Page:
SELECT * FROM Sales.fn_listin(1)

To retrieve individual customers, you run:

SELECT * FROM Sales.fn_listin(0)

CLR functions

The basic process for creating a CLR function is similar to that for creating a Transact-SQL function. When you create a CLR function:

  • You can create scalar or table-valued functions.
  • CLR functions support ENCRYPTION and EXECUTE AS.
  • CLR functions don’t support SCHEMABINDING.
  • If you specify the RETURNS NULL ON NULL INPUT option, the function returns NULL if NULL is passed for any parameter.

You can explicitly set CALLED ON NULL INPUT or RETURNS NULL ON NULL INPUT on the registered assembly for a .NET Framework assembly method. If there is a conflict between the method’s setting and that specified in CREATE FUNCTION, the CREATE FUNCTION setting takes precedence.

The primary difference is that, instead of SQL statements, you specify a registered .NET Framework assembly module by using the syntax:

EXTERNAL NAME assembly_name.class_name.module_name

You must register the assembly before you can use it to create a stored procedure. Detailed procedures for working with .NET assemblies and CLR functions are beyond the scope of this article.

CLR aggregates

You use the CREATE AGGREGATE command to create a CLR aggregate function. You use these as you would the system aggregate functions provided with SQL Server.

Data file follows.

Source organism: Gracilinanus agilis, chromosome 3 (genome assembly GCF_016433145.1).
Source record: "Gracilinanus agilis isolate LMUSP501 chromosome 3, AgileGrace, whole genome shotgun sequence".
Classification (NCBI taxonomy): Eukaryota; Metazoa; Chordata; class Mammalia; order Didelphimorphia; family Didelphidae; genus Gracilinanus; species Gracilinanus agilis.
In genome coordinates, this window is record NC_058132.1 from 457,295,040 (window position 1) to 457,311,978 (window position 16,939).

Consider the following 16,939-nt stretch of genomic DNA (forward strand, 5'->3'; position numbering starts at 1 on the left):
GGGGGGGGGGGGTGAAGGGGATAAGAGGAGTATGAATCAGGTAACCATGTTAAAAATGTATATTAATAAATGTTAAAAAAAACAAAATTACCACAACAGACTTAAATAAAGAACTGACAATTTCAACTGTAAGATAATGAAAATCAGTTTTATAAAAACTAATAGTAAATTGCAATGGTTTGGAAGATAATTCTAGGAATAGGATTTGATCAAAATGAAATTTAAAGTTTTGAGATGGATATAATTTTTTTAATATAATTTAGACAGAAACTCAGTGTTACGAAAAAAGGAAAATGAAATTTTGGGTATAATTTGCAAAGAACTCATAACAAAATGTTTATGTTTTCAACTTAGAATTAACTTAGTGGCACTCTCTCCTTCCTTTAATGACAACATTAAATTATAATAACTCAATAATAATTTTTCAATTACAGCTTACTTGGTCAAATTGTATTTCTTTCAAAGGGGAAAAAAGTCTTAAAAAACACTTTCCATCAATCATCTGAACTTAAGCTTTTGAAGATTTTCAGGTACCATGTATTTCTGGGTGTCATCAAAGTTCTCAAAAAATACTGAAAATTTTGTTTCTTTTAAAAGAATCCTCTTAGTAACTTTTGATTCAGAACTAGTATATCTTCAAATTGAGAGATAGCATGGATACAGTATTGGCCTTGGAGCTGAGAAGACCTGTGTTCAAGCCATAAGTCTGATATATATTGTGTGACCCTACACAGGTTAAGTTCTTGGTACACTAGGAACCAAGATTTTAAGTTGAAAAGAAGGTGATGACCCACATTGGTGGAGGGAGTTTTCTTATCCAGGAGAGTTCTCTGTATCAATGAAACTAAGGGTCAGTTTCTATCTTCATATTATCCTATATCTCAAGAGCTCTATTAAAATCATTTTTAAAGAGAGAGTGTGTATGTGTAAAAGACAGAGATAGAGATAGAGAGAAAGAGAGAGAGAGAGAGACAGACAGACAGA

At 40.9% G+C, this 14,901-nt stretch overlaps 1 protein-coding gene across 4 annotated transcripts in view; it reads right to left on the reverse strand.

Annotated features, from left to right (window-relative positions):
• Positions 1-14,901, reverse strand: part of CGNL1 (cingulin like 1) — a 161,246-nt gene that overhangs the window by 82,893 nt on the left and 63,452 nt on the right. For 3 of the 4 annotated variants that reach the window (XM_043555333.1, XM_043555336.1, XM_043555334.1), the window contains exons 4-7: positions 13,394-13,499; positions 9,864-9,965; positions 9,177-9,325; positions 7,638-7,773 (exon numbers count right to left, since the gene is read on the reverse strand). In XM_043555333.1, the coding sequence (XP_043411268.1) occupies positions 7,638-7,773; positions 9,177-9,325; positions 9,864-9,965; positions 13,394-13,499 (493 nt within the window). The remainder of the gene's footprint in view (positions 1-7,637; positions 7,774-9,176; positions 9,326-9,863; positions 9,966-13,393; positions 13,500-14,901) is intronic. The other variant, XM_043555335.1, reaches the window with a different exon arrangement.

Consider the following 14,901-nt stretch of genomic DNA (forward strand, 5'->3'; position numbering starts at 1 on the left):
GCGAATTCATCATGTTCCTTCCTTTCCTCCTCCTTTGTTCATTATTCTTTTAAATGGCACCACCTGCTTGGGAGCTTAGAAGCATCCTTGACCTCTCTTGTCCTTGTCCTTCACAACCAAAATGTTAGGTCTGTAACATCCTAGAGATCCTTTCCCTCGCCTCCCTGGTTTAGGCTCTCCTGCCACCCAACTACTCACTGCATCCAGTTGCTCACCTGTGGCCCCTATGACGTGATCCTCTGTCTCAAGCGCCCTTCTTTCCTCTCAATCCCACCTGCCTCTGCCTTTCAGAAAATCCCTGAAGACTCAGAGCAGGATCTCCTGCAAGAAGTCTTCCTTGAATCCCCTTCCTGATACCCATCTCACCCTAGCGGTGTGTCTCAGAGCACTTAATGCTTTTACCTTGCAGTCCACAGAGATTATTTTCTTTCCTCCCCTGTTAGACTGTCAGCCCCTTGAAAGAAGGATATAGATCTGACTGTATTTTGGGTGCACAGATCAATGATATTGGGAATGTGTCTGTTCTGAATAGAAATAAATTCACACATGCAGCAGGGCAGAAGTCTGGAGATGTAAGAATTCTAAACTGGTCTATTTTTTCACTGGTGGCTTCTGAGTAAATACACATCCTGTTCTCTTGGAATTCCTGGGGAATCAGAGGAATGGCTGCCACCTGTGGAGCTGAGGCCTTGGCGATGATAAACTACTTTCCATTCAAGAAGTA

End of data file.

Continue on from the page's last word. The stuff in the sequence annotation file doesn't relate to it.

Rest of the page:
The general syntax for using CREATE AGGREGATE is:

CREATE AGGREGATE [schema.]function_name

(@parameter_name data_type)

RETURNS data_type

EXTERNAL NAME assembly_name.class_name.module_name

  • The data types specified must be scalar data types.
  • The text, ntext, and image data types aren’t supported.

Once again, you must register the assembly before you can use it to create a stored procedure. Any additional discussion about CLR aggregate functions is beyond the scope of this article.

Managing functions

You can use ALTER FUNCTION, DROP FUNCTION, and the SQL Server Management Studio to managed UDFs.

Managing UDFs by using SQL Server Management Studio

To modify a function in SQL Server Management Studio:

  • Expand the database, Programmability, and Functions.
  • Expand the function type (Table-valued Function, Scalar-valued Function, or Aggregate Function).